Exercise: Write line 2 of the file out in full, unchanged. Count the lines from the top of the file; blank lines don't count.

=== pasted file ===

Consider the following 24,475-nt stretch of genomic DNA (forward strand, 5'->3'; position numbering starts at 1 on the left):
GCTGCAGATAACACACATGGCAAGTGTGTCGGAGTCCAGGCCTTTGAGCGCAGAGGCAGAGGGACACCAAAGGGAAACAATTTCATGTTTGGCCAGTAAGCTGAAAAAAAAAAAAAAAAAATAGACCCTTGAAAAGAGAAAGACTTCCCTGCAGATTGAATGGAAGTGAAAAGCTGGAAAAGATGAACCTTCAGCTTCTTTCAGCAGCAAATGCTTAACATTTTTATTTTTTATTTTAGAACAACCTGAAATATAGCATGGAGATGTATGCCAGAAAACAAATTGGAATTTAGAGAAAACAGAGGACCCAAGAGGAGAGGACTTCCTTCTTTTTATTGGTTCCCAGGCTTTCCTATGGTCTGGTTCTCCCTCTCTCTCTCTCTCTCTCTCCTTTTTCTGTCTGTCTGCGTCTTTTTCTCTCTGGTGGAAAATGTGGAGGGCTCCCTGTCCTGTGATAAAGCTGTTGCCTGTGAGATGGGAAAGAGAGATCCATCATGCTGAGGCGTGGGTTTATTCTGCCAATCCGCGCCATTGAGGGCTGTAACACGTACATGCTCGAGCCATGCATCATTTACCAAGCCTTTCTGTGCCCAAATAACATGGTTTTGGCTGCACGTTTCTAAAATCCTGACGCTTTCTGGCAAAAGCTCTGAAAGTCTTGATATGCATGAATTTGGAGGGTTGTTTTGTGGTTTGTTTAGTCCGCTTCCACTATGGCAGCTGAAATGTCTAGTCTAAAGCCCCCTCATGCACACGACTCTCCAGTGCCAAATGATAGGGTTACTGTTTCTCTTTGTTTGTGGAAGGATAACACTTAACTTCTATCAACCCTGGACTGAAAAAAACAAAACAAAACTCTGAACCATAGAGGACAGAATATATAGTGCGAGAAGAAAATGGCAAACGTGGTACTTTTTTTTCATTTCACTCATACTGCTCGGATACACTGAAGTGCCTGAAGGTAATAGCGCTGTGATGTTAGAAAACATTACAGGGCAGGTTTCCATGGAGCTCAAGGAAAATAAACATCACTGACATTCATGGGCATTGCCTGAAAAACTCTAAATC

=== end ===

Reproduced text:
GCTGCAGATAACACACATGGCAAGTGTGTCGGAGTCCAGGCCTTTGAGCGCAGAGGCAGAGGGACACCAAAGGGAAACAATTTCATGTTTGGCCAGTAAGCTGAAAAAAAAAAAAAAAAAATAGACCCTTGAAAAGAGAAAGACTTCCCTGCAGATTGAATGGAAGTGAAAAGCTGGAAAAGATGAACCTTCAGCTTCTTTCAGCAGCAAATGCTTAACATTTTTATTTTTTATTTTAGAACAACCTGAAATATAGCATGGAGATGTATGCCAGAAAACAAATTGGAATTTAGAGAAAACAGAGGACCCAAGAGGAGAGGACTTCCTTCTTTTTATTGGTTCCCAGGCTTTCCTATGGTCTGGTTCTCCCTCTCTCTCTCTCTCTCTCTCCTTTTTCTGTCTGTCTGCGTCTTTTTCTCTCTGGTGGAAAATGTGGAGGGCTCCCTGTCCTGTGATAAAGCTGTTGCCTGTGAGATGGGAAAGAGAGATCCATCATGCTGAGGCGTGGGTTTATTCTGCCAATCCGCGCCATTGAGGGCTGTAACACGTACATGCTCGAGCCATGCATCATTTACCAAGCCTTTCTGTGCCCAAATAACATGGTTTTGGCTGCACGTTTCTAAAATCCTGACGCTTTCTGGCAAAAGCTCTGAAAGTCTTGATATGCATGAATTTGGAGGGTTGTTTTGTGGTTTGTTTAGTCCGCTTCCACTATGGCAGCTGAAATGTCTAGTCTAAAGCCCCCTCATGCACACGACTCTCCAGTGCCAAATGATAGGGTTACTGTTTCTCTTTGTTTGTGGAAGGATAACACTTAACTTCTATCAACCCTGGACTGAAAAAAACAAAACAAAACTCTGAACCATAGAGGACAGAATATATAGTGCGAGAAGAAAATGGCAAACGTGGTACTTTTTTTTCATTTCACTCATACTGCTCGGATACACTGAAGTGCCTGAAGGTAATAGCGCTGTGATGTTAGAAAACATTACAGGGCAGGTTTCCATGGAGCTCAAGGAAAATAAACATCACTGACATTCATGGGCATTGCCTGAAAAACTCTAAATC